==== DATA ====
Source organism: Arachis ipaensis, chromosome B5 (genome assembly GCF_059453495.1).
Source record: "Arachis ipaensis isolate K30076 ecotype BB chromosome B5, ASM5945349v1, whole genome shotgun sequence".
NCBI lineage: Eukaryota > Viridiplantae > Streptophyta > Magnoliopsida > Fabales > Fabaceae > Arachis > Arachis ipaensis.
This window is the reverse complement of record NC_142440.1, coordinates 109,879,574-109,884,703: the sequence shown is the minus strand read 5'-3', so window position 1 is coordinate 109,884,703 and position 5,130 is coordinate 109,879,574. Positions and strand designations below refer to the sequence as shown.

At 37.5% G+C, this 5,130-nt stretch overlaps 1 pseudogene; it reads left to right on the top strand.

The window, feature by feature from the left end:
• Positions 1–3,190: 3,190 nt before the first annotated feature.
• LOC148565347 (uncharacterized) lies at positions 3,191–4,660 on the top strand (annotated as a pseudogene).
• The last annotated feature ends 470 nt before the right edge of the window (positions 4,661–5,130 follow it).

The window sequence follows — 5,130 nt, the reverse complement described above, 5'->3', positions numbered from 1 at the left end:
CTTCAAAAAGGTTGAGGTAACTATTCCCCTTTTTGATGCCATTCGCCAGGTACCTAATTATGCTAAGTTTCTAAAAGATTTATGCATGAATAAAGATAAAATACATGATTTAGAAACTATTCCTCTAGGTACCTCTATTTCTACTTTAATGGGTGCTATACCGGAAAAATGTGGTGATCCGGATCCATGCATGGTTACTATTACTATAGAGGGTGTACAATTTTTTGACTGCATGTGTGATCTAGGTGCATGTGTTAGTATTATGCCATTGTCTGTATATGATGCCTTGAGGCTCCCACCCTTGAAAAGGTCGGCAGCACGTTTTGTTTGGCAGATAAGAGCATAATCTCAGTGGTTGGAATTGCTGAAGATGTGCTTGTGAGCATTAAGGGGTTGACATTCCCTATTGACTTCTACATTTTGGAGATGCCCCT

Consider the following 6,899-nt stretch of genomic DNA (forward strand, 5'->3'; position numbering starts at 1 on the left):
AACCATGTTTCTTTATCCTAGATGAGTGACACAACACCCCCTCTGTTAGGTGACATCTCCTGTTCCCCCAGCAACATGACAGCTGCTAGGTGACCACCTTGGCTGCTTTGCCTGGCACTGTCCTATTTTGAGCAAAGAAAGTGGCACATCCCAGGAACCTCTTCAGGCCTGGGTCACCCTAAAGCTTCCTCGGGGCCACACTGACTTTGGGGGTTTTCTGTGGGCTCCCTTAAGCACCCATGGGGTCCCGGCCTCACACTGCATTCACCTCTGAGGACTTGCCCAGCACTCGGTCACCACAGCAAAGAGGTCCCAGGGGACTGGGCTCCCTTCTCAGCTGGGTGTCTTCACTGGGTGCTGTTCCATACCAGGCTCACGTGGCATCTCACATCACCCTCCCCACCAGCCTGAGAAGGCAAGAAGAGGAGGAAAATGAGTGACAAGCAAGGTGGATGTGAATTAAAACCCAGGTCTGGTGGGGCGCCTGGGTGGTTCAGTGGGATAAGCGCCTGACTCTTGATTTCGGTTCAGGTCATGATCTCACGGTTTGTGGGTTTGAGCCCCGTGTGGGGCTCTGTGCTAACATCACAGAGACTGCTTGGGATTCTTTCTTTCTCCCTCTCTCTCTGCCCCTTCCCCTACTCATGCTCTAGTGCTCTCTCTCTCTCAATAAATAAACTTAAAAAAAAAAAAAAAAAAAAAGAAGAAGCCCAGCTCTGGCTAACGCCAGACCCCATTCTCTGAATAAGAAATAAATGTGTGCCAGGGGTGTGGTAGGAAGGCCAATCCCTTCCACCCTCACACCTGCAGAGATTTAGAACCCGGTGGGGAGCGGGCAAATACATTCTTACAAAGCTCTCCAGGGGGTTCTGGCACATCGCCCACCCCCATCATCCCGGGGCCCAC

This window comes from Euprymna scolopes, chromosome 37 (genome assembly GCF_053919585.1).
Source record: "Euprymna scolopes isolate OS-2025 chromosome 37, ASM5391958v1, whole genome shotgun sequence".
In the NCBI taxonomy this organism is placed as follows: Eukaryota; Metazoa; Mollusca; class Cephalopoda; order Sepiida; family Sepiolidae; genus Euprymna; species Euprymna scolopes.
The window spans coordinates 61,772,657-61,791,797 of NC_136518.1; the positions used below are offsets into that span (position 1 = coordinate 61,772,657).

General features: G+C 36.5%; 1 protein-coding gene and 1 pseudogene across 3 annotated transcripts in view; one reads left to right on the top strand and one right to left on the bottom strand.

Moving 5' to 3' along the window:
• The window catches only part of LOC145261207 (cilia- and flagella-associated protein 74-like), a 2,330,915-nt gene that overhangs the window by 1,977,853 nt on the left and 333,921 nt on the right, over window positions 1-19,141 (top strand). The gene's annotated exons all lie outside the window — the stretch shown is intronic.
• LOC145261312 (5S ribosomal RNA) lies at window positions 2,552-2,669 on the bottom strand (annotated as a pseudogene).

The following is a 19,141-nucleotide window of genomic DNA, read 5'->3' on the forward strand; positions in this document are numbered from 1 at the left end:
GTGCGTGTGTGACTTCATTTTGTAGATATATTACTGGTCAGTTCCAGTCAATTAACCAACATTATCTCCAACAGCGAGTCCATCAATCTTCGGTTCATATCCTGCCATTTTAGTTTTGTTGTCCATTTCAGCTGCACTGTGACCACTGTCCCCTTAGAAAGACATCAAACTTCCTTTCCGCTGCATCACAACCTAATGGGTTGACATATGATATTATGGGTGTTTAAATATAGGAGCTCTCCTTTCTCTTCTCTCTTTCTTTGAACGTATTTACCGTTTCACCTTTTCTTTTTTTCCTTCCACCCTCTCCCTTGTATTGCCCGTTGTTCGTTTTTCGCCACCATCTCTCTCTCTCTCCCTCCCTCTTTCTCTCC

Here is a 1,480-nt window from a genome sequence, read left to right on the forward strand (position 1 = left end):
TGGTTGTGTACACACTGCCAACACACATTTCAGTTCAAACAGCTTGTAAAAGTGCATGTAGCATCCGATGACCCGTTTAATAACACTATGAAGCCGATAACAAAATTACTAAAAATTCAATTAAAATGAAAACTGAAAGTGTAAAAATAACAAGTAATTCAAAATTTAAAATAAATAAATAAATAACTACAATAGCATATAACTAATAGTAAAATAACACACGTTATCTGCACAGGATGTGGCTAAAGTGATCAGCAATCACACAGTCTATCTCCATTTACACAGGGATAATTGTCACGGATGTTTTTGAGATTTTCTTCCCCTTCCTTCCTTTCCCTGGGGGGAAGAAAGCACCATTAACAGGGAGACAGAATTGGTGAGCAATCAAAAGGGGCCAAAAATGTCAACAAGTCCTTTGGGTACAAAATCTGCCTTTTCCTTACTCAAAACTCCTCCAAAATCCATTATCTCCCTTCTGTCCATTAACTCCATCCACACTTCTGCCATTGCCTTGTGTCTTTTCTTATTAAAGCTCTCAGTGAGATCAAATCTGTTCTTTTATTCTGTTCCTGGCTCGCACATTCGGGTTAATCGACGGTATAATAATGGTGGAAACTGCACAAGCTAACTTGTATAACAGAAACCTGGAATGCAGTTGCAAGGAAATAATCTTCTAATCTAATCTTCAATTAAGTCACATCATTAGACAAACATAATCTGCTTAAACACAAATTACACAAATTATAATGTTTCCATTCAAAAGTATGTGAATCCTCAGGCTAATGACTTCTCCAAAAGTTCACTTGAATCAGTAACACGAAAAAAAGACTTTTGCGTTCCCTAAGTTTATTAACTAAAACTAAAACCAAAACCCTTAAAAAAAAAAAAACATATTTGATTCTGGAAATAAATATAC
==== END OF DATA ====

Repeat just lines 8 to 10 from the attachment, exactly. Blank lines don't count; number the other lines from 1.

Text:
• LOC148565347 (uncharacterized) lies at positions 3,191–4,660 on the top strand (annotated as a pseudogene).
• The last annotated feature ends 470 nt before the right edge of the window (positions 4,661–5,130 follow it).

The window sequence follows — 5,130 nt, the reverse complement described above, 5'->3', positions numbered from 1 at the left end: